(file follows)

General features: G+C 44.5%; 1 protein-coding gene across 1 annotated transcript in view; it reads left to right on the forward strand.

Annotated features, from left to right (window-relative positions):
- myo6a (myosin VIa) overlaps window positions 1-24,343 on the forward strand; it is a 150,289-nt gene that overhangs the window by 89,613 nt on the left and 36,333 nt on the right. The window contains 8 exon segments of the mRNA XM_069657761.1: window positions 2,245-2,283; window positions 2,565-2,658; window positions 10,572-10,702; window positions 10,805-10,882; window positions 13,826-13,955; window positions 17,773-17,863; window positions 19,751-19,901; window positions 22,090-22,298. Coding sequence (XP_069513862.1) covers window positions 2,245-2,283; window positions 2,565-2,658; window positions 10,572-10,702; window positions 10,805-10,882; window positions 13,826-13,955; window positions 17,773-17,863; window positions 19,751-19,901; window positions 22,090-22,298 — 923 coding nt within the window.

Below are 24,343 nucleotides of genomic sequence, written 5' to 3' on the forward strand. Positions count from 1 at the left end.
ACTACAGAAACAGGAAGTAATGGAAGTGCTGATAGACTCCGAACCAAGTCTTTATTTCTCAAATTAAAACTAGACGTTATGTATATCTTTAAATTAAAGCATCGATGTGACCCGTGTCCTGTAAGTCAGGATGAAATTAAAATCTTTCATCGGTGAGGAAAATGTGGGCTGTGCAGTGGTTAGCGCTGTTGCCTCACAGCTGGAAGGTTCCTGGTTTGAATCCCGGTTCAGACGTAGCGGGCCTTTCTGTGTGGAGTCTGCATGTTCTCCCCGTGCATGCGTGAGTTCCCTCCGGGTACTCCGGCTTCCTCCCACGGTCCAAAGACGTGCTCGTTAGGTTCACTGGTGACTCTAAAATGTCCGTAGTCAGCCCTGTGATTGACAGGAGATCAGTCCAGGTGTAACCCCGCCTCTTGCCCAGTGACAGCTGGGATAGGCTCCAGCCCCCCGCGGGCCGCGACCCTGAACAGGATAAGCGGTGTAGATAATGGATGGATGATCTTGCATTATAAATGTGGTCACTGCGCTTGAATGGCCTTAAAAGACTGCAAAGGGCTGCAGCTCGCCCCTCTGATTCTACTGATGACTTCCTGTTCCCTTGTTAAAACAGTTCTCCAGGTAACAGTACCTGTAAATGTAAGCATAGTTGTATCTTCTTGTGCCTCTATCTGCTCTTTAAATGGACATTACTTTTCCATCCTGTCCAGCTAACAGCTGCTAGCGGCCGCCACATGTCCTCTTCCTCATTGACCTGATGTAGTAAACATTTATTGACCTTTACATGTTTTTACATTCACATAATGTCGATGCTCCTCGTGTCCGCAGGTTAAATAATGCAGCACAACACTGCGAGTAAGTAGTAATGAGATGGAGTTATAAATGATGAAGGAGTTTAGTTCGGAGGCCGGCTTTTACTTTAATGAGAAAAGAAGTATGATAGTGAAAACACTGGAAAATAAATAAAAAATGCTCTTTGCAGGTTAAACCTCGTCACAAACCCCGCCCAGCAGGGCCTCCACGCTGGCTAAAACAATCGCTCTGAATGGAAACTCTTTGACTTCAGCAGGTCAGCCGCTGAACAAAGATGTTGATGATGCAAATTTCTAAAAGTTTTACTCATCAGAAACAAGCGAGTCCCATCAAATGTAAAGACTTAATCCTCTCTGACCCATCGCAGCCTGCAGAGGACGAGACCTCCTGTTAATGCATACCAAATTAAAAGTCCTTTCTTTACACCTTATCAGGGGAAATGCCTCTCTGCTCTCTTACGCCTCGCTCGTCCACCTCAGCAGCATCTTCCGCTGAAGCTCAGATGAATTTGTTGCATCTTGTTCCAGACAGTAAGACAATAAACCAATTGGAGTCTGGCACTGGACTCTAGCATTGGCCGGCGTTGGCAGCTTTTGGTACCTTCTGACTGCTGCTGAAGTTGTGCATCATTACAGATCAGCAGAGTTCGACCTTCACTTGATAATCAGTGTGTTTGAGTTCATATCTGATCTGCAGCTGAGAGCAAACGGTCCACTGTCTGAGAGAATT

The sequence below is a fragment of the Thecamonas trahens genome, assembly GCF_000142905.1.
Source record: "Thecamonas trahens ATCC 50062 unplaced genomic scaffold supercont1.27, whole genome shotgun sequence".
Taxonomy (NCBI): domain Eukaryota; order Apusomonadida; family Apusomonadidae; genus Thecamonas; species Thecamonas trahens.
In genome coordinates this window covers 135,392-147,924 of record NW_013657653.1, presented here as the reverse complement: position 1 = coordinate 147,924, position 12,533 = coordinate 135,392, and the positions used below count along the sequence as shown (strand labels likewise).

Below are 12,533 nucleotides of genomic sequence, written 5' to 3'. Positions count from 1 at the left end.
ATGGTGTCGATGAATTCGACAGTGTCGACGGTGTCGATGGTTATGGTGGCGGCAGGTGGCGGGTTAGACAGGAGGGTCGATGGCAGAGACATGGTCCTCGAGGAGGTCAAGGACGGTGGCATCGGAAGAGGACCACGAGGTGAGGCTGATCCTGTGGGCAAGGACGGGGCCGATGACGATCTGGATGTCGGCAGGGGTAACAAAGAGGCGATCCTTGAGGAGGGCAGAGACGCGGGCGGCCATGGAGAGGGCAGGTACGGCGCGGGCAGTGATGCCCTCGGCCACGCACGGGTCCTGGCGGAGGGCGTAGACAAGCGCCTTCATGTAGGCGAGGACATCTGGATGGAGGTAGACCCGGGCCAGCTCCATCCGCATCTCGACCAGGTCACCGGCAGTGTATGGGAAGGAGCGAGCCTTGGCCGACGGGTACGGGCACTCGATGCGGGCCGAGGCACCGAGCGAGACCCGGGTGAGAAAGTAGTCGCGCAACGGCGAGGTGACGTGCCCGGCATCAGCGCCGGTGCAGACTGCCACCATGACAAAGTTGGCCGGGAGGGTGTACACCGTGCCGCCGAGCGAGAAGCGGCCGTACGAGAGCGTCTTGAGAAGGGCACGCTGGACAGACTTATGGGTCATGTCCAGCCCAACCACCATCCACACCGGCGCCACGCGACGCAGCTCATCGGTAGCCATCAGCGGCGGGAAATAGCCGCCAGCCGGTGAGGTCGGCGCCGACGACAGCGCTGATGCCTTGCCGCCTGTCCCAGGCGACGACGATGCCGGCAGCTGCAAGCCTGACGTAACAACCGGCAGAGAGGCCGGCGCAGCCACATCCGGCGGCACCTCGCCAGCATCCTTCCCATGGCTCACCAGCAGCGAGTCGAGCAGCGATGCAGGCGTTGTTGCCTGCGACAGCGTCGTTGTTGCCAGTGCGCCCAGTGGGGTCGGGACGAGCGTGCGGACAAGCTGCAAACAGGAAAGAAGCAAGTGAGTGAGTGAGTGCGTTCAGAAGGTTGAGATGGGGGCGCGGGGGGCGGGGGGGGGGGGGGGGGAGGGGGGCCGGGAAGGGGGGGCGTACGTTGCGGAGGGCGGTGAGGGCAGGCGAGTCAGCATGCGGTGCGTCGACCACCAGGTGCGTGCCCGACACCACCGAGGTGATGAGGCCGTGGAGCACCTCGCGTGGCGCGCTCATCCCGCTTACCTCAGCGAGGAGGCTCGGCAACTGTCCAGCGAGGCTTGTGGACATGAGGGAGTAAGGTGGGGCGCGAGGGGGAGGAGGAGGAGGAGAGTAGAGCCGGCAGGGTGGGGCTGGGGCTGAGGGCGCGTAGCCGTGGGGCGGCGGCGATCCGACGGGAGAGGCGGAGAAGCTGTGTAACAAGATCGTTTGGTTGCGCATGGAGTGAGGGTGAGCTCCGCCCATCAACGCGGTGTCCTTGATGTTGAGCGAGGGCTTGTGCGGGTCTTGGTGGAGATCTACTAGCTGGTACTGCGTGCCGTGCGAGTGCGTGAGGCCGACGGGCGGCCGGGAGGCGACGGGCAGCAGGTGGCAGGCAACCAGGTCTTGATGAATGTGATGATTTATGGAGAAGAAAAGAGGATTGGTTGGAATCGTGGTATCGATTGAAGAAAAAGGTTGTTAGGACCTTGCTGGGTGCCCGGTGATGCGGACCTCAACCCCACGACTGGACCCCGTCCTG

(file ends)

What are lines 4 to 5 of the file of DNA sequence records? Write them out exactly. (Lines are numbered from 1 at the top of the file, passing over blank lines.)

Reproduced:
Below are 24,343 nucleotides of genomic sequence, written 5' to 3' on the forward strand. Positions count from 1 at the left end.
ACTACAGAAACAGGAAGTAATGGAAGTGCTGATAGACTCCGAACCAAGTCTTTATTTCTCAAATTAAAACTAGACGTTATGTATATCTTTAAATTAAAGCATCGATGTGACCCGTGTCCTGTAAGTCAGGATGAAATTAAAATCTTTCATCGGTGAGGAAAATGTGGGCTGTGCAGTGGTTAGCGCTGTTGCCTCACAGCTGGAAGGTTCCTGGTTTGAATCCCGGTTCAGACGTAGCGGGCCTTTCTGTGTGGAGTCTGCATGTTCTCCCCGTGCATGCGTGAGTTCCCTCCGGGTACTCCGGCTTCCTCCCACGGTCCAAAGACGTGCTCGTTAGGTTCACTGGTGACTCTAAAATGTCCGTAGTCAGCCCTGTGATTGACAGGAGATCAGTCCAGGTGTAACCCCGCCTCTTGCCCAGTGACAGCTGGGATAGGCTCCAGCCCCCCGCGGGCCGCGACCCTGAACAGGATAAGCGGTGTAGATAATGGATGGATGATCTTGCATTATAAATGTGGTCACTGCGCTTGAATGGCCTTAAAAGACTGCAAAGGGCTGCAGCTCGCCCCTCTGATTCTACTGATGACTTCCTGTTCCCTTGTTAAAACAGTTCTCCAGGTAACAGTACCTGTAAATGTAAGCATAGTTGTATCTTCTTGTGCCTCTATCTGCTCTTTAAATGGACATTACTTTTCCATCCTGTCCAGCTAACAGCTGCTAGCGGCCGCCACATGTCCTCTTCCTCATTGACCTGATGTAGTAAACATTTATTGACCTTTACATGTTTTTACATTCACATAATGTCGATGCTCCTCGTGTCCGCAGGTTAAATAATGCAGCACAACACTGCGAGTAAGTAGTAATGAGATGGAGTTATAAATGATGAAGGAGTTTAGTTCGGAGGCCGGCTTTTACTTTAATGAGAAAAGAAGTATGATAGTGAAAACACTGGAAAATAAATAAAAAATGCTCTTTGCAGGTTAAACCTCGTCACAAACCCCGCCCAGCAGGGCCTCCACGCTGGCTAAAACAATCGCTCTGAATGGAAACTCTTTGACTTCAGCAGGTCAGCCGCTGAACAAAGATGTTGATGATGCAAATTTCTAAAAGTTTTACTCATCAGAAACAAGCGAGTCCCATCAAATGTAAAGACTTAATCCTCTCTGACCCATCGCAGCCTGCAGAGGACGAGACCTCCTGTTAATGCATACCAAATTAAAAGTCCTTTCTTTACACCTTATCAGGGGAAATGCCTCTCTGCTCTCTTACGCCTCGCTCGTCCACCTCAGCAGCATCTTCCGCTGAAGCTCAGATGAATTTGTTGCATCTTGTTCCAGACAGTAAGACAATAAACCAATTGGAGTCTGGCACTGGACTCTAGCATTGGCCGGCGTTGGCAGCTTTTGGTACCTTCTGACTGCTGCTGAAGTTGTGCATCATTACAGATCAGCAGAGTTCGACCTTCACTTGATAATCAGTGTGTTTGAGTTCATATCTGATCTGCAGCTGAGAGCAAACGGTCCACTGTCTGAGAGAATT